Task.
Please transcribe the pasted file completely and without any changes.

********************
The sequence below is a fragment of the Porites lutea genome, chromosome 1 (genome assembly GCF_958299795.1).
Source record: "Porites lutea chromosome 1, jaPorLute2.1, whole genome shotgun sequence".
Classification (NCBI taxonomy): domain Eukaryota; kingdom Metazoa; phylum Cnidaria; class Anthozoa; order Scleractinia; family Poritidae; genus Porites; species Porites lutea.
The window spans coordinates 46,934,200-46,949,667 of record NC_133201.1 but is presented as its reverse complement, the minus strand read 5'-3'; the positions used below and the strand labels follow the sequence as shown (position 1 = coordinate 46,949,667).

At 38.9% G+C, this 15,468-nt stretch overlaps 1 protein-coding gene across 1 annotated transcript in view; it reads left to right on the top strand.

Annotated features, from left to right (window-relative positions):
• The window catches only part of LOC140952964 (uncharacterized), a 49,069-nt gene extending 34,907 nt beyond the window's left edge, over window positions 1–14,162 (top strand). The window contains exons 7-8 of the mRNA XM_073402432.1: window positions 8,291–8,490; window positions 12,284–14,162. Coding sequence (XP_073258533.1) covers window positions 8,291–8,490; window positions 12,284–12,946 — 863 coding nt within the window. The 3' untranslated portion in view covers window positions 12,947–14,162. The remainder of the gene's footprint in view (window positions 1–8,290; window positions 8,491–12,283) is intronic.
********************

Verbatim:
The sequence below is a fragment of the Porites lutea genome, chromosome 1 (genome assembly GCF_958299795.1).
Source record: "Porites lutea chromosome 1, jaPorLute2.1, whole genome shotgun sequence".
Classification (NCBI taxonomy): domain Eukaryota; kingdom Metazoa; phylum Cnidaria; class Anthozoa; order Scleractinia; family Poritidae; genus Porites; species Porites lutea.
The window spans coordinates 46,934,200-46,949,667 of record NC_133201.1 but is presented as its reverse complement, the minus strand read 5'-3'; the positions used below and the strand labels follow the sequence as shown (position 1 = coordinate 46,949,667).

At 38.9% G+C, this 15,468-nt stretch overlaps 1 protein-coding gene across 1 annotated transcript in view; it reads left to right on the top strand.

Annotated features, from left to right (window-relative positions):
• The window catches only part of LOC140952964 (uncharacterized), a 49,069-nt gene extending 34,907 nt beyond the window's left edge, over window positions 1–14,162 (top strand). The window contains exons 7-8 of the mRNA XM_073402432.1: window positions 8,291–8,490; window positions 12,284–14,162. Coding sequence (XP_073258533.1) covers window positions 8,291–8,490; window positions 12,284–12,946 — 863 coding nt within the window. The 3' untranslated portion in view covers window positions 12,947–14,162. The remainder of the gene's footprint in view (window positions 1–8,290; window positions 8,491–12,283) is intronic.